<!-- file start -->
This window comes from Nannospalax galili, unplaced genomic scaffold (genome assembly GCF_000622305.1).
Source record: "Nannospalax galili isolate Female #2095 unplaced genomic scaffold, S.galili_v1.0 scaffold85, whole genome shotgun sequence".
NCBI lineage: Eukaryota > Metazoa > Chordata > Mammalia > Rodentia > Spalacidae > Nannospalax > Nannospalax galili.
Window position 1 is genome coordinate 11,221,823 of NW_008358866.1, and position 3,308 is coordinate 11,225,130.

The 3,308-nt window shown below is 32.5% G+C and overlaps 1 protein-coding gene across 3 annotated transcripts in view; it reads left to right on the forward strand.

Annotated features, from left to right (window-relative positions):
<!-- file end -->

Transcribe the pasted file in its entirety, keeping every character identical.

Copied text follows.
This window comes from Nannospalax galili, unplaced genomic scaffold (genome assembly GCF_000622305.1).
Source record: "Nannospalax galili isolate Female #2095 unplaced genomic scaffold, S.galili_v1.0 scaffold85, whole genome shotgun sequence".
NCBI lineage: Eukaryota > Metazoa > Chordata > Mammalia > Rodentia > Spalacidae > Nannospalax > Nannospalax galili.
Window position 1 is genome coordinate 11,221,823 of NW_008358866.1, and position 3,308 is coordinate 11,225,130.

The 3,308-nt window shown below is 32.5% G+C and overlaps 1 protein-coding gene across 3 annotated transcripts in view; it reads left to right on the forward strand.

Annotated features, from left to right (window-relative positions):